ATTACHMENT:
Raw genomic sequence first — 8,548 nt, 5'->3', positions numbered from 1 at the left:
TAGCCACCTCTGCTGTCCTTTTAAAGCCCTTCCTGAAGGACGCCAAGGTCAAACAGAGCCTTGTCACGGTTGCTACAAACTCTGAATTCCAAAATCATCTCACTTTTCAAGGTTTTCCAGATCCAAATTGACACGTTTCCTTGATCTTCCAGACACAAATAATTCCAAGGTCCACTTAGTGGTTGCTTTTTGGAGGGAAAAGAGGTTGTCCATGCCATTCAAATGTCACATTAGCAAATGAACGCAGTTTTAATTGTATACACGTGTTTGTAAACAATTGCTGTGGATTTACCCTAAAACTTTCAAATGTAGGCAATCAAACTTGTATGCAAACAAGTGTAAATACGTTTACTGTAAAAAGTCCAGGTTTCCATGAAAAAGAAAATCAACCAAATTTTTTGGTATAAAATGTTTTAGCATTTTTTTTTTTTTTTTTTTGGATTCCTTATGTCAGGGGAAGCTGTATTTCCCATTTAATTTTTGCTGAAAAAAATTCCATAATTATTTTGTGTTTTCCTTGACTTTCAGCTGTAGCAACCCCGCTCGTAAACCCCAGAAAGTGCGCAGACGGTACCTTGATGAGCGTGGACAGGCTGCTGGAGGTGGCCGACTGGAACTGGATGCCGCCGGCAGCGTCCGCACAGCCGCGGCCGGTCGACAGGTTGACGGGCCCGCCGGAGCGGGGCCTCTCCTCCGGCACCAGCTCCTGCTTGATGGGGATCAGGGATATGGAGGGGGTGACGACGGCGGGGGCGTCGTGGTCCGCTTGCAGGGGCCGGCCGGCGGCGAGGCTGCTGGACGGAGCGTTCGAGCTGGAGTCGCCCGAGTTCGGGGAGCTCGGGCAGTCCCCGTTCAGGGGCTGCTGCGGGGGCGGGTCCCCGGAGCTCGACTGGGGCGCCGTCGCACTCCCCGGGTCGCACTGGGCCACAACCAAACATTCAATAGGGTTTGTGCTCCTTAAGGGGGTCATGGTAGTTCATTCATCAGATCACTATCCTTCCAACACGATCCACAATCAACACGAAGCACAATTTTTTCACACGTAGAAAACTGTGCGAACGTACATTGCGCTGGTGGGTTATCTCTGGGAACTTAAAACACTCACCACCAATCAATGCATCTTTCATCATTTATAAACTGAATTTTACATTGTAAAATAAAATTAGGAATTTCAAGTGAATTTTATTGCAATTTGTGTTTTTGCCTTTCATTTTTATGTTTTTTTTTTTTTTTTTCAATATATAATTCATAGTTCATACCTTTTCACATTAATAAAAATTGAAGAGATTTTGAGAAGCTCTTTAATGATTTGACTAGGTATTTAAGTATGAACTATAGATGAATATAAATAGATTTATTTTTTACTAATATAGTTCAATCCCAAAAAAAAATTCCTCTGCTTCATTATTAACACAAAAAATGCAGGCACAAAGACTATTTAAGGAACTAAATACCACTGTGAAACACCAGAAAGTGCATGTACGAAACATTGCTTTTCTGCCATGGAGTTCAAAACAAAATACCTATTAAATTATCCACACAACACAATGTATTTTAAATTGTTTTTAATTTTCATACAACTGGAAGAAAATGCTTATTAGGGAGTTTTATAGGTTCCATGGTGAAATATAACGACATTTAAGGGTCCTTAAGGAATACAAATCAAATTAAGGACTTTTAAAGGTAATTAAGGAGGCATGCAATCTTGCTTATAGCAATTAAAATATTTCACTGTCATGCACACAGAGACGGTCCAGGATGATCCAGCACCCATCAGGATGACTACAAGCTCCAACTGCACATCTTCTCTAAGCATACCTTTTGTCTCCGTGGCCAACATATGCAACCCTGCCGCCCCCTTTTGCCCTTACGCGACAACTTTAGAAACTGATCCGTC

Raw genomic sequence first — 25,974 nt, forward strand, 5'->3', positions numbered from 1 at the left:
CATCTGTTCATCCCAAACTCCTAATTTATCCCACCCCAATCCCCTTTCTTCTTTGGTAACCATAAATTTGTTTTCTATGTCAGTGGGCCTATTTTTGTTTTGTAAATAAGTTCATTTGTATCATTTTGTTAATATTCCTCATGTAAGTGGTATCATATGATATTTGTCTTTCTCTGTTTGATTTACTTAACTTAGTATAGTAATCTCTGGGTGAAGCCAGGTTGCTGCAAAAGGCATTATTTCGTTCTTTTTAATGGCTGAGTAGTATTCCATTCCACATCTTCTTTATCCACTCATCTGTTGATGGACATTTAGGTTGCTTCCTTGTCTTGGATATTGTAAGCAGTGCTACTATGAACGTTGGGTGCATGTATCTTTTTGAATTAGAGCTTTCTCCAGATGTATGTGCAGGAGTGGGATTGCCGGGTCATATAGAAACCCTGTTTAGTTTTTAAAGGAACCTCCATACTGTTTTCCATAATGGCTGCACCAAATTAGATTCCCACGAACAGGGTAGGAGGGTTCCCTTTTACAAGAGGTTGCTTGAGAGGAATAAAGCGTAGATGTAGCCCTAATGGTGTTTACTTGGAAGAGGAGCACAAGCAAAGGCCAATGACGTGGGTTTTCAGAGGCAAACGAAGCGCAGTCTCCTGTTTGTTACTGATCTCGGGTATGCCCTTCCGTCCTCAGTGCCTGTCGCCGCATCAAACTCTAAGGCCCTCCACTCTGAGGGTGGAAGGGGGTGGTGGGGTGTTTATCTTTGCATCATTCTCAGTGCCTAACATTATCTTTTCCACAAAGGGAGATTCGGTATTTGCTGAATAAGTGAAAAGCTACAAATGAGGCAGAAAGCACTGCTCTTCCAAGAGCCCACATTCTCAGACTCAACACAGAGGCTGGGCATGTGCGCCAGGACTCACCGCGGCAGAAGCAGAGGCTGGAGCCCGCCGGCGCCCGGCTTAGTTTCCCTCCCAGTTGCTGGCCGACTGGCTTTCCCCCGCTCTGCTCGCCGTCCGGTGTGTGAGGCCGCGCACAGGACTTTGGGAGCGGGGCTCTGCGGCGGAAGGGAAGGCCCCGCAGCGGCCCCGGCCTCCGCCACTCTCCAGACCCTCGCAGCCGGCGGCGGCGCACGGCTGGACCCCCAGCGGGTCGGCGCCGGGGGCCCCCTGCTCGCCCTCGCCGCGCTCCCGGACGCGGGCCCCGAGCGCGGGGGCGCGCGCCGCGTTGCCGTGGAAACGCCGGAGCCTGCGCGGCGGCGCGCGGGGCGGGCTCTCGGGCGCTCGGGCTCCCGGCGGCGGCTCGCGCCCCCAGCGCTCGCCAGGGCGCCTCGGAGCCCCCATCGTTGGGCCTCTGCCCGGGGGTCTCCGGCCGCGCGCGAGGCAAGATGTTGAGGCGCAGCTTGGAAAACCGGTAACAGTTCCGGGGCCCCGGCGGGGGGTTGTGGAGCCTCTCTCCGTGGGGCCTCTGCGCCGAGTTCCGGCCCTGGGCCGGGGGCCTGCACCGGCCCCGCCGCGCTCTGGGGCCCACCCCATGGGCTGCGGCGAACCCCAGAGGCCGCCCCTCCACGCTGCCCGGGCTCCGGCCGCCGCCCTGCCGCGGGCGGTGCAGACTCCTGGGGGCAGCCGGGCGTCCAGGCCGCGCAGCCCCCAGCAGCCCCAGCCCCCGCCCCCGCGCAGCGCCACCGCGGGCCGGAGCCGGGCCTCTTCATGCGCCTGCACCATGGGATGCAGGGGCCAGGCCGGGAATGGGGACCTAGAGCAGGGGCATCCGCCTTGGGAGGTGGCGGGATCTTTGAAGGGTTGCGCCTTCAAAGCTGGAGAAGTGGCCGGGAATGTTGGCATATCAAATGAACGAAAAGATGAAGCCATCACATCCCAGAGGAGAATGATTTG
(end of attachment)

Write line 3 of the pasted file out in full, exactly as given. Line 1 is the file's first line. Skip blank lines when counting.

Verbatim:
Raw genomic sequence first — 25,974 nt, forward strand, 5'->3', positions numbered from 1 at the left: